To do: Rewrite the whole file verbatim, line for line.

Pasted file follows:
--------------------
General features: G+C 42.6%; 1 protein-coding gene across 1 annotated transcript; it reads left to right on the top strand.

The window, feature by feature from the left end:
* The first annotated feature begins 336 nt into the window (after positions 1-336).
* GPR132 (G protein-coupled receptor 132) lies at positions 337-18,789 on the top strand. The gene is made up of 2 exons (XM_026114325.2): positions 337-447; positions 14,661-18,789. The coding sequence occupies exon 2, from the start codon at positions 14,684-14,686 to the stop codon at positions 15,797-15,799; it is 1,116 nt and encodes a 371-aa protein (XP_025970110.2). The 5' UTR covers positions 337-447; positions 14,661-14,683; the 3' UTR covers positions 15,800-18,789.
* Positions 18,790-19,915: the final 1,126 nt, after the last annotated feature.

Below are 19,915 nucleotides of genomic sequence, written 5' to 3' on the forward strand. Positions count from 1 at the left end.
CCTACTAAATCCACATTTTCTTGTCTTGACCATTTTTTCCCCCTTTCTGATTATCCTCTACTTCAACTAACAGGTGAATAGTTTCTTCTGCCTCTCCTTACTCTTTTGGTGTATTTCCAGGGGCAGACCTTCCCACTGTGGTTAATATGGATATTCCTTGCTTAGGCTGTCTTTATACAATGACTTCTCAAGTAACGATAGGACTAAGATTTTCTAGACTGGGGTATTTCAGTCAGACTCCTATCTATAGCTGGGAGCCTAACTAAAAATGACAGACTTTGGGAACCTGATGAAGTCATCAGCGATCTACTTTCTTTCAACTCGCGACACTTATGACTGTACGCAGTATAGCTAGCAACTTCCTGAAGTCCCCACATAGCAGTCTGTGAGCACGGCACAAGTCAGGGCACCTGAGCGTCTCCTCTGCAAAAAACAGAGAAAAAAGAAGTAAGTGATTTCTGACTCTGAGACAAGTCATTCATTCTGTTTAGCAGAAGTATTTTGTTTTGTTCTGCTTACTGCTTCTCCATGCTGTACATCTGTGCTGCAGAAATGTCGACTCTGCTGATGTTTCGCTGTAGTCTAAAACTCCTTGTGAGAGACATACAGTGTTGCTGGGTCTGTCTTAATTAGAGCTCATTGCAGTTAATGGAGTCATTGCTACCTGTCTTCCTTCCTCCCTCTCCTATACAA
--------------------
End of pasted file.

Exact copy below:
General features: G+C 42.6%; 1 protein-coding gene across 1 annotated transcript; it reads left to right on the top strand.

The window, feature by feature from the left end:
* The first annotated feature begins 336 nt into the window (after positions 1-336).
* GPR132 (G protein-coupled receptor 132) lies at positions 337-18,789 on the top strand. The gene is made up of 2 exons (XM_026114325.2): positions 337-447; positions 14,661-18,789. The coding sequence occupies exon 2, from the start codon at positions 14,684-14,686 to the stop codon at positions 15,797-15,799; it is 1,116 nt and encodes a 371-aa protein (XP_025970110.2). The 5' UTR covers positions 337-447; positions 14,661-14,683; the 3' UTR covers positions 15,800-18,789.
* Positions 18,790-19,915: the final 1,126 nt, after the last annotated feature.

Below are 19,915 nucleotides of genomic sequence, written 5' to 3' on the forward strand. Positions count from 1 at the left end.
CCTACTAAATCCACATTTTCTTGTCTTGACCATTTTTTCCCCCTTTCTGATTATCCTCTACTTCAACTAACAGGTGAATAGTTTCTTCTGCCTCTCCTTACTCTTTTGGTGTATTTCCAGGGGCAGACCTTCCCACTGTGGTTAATATGGATATTCCTTGCTTAGGCTGTCTTTATACAATGACTTCTCAAGTAACGATAGGACTAAGATTTTCTAGACTGGGGTATTTCAGTCAGACTCCTATCTATAGCTGGGAGCCTAACTAAAAATGACAGACTTTGGGAACCTGATGAAGTCATCAGCGATCTACTTTCTTTCAACTCGCGACACTTATGACTGTACGCAGTATAGCTAGCAACTTCCTGAAGTCCCCACATAGCAGTCTGTGAGCACGGCACAAGTCAGGGCACCTGAGCGTCTCCTCTGCAAAAAACAGAGAAAAAAGAAGTAAGTGATTTCTGACTCTGAGACAAGTCATTCATTCTGTTTAGCAGAAGTATTTTGTTTTGTTCTGCTTACTGCTTCTCCATGCTGTACATCTGTGCTGCAGAAATGTCGACTCTGCTGATGTTTCGCTGTAGTCTAAAACTCCTTGTGAGAGACATACAGTGTTGCTGGGTCTGTCTTAATTAGAGCTCATTGCAGTTAATGGAGTCATTGCTACCTGTCTTCCTTCCTCCCTCTCCTATACAA